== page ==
MERIDIAN -- A thriving city in the Treasure Valley is decorated with fresh store fronts and new subdivisions. Overcome with rapid growth in recent years, the Meridian School District is Idaho's largest. Yet, behind the new subdivisions and store front facades, there's a hidden problem.
Parents Candice Drew and Angel Cortes have five kids in the Meridian School District. Three years ago, Angel was injured on the job and the family found themselves homeless.
You just never know. You can't plan for this. Nobody knows, okay well, tomorrow we are going to end up homeless, Cortes said.
More and more students in Idaho are going to sleep at night without a home to call their own. In 2012, the Idaho Department of Education identified 373 homeless students in the Meridian School District and 968 in the Boise School District. However, Boise employs 11 social workers, Meridian has only one. That leaves Molly Smith, Meridian's sole social worker, with roughly four times the amount of students to look after.
Smith said it can be difficult to look over that many students and that having families in one living situation and then move to another one, and then move to a hotel or to a shelter is really common actually.
By law, Idaho's school districts must provide certain things for homeless students. It's called the McKinney-Vento law.
Smith said since there are no shelters in the Meridian School District, homeless families often move in with other family members outside the district. The school district is required to keep kids in school, even if it means providing transportation outside of those district lines.
Meridian passes out as much as $600 a week in gas cards but already ran out of this year's grant funding.
Abby White is a case worker with Charitable Assistance to Community's Housing, known as CATCH. The organization exclusively serves families with children through school referrals. She is the only CATCH case worker stationed inside a school district office in Meridian.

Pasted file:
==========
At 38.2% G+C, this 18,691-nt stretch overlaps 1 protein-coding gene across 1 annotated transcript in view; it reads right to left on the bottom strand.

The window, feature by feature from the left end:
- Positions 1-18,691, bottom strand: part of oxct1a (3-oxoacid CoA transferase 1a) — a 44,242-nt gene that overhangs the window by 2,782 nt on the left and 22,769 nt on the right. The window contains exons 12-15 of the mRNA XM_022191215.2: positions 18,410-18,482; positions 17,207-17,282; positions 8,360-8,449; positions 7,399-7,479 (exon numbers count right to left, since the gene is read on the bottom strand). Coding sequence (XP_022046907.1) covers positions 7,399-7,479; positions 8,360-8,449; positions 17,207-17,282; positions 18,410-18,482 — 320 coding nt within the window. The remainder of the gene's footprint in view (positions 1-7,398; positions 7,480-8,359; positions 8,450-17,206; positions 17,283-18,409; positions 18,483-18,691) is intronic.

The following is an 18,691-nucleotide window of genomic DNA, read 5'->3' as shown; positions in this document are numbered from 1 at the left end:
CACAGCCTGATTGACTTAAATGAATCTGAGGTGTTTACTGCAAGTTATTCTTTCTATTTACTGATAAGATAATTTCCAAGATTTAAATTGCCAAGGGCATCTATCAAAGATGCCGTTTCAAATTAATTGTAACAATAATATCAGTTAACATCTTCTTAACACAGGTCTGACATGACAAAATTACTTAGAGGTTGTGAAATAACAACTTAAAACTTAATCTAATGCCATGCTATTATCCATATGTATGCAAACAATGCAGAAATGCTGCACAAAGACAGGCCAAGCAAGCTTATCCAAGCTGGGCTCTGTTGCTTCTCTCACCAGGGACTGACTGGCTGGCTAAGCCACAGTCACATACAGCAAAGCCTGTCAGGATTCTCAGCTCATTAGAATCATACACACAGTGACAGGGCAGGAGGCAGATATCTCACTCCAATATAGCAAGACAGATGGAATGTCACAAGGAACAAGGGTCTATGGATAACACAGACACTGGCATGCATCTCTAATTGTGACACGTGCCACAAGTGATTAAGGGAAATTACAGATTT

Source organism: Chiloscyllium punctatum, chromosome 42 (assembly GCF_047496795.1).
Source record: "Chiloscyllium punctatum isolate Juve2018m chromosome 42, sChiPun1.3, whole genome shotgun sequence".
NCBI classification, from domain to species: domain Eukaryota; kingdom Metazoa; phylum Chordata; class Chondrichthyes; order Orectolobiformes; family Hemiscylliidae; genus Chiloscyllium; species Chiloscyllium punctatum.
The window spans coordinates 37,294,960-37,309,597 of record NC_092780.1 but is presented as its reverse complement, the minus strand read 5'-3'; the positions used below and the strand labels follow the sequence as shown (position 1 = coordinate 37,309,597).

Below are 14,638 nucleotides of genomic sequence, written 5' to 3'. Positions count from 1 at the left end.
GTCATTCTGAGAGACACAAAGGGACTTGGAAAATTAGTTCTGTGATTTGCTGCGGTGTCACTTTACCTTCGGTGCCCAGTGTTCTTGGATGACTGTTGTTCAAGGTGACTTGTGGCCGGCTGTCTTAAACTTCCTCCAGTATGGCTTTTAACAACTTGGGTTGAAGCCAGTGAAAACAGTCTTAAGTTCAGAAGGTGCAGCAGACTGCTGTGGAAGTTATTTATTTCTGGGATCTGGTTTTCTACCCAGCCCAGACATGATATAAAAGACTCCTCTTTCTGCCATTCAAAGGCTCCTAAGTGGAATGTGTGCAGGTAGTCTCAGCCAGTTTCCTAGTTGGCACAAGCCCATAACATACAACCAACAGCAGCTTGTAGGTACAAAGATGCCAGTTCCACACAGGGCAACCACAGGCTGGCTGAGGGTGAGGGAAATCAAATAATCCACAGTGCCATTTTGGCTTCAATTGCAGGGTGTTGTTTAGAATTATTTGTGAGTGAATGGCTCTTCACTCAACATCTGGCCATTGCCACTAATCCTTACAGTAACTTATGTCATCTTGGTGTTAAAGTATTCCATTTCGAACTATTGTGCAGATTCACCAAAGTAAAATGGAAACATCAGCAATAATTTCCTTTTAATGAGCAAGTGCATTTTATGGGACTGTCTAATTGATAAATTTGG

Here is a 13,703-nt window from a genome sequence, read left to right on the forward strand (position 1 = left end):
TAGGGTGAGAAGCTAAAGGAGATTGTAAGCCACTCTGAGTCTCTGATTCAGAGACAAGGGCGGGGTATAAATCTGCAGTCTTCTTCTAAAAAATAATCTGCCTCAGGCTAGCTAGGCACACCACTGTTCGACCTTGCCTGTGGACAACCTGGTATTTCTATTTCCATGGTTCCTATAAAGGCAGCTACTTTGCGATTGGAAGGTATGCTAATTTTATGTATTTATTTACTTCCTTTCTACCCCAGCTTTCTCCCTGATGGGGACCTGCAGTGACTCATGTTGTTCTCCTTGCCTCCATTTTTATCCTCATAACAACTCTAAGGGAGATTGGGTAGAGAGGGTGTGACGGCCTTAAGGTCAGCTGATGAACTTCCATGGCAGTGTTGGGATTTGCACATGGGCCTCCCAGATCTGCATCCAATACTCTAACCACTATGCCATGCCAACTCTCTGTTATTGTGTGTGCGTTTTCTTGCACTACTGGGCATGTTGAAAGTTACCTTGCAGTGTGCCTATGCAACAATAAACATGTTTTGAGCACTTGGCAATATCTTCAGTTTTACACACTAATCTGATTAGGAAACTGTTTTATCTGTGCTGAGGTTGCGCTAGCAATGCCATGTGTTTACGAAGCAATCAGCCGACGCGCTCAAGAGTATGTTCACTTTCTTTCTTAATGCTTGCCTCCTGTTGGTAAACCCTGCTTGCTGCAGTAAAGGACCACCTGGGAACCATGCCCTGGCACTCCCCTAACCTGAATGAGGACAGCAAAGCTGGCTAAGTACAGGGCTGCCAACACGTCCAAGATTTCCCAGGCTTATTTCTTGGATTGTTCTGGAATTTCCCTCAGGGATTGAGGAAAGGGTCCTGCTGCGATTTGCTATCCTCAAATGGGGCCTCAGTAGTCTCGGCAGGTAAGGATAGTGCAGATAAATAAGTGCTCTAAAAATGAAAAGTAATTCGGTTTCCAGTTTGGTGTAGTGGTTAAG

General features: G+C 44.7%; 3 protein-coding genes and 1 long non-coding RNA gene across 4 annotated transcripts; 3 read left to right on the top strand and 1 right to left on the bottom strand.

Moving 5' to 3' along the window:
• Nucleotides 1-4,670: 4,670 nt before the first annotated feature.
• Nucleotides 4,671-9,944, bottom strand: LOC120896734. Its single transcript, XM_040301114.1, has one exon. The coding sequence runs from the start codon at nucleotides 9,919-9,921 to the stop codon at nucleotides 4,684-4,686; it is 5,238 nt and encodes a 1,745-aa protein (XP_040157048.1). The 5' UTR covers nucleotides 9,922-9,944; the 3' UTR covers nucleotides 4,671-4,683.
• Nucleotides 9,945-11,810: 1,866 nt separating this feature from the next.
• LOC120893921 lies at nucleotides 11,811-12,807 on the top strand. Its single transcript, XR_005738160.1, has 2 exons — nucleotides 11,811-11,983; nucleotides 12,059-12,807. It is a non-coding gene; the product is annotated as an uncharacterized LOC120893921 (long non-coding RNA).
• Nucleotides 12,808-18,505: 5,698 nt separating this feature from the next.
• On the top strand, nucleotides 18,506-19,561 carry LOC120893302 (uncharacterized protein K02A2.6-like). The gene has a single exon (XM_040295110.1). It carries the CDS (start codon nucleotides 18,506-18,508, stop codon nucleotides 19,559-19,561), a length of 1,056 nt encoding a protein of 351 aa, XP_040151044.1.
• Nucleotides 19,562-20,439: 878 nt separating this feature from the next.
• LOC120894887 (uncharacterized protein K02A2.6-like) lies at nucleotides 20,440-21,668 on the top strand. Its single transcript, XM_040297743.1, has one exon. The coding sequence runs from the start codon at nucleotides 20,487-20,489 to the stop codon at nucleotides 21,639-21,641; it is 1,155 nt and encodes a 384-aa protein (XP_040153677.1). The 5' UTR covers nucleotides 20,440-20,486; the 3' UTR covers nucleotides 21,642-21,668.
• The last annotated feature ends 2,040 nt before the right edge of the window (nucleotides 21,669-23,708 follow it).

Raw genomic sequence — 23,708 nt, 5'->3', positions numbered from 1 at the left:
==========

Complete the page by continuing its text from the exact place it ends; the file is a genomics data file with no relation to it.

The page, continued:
When families are experiencing homelessness they really don't have an option. So one of the goals of this partnership is to keep the kids in school and not disrupt their learning and their lives, said White.
White and CATCH worked with parents Drew and Cortes to move their family into a place of their own at the end of October.
Greg Morris is the executive director of CATCH Inc. Through federal dollars and community donations, his goal is to get the families out of shelters as fast as they can by providing housing and those crucial things they need to fill their homes.
The general public does not know that there is this many homeless youth, said Morris. Children are pretty resilient, but the longer they stay in a shelter in that sort of state of survival mode it becomes harder and harder for children to perform well in school and have regular attendance.
Morris said 85 percent of families are able to pay their own rent after six months of rental assistance and case management support. But CATCH can only serve six families in Meridian at a time due to limited funding, which means there are still hundreds of students living homeless every night.
We really have to get the whole community behind a project like this, Morris said.
After more than a year of moving their family from one place to another -- often split apart -- Drew and Cortes are finally together under one roof again, ready to live a normal life together.
Thanks to CATCH Inc. we are able to have a place to call home, Cortes said. My children have a place to come home. They can sit down with their parents and their siblings and have a good dinner.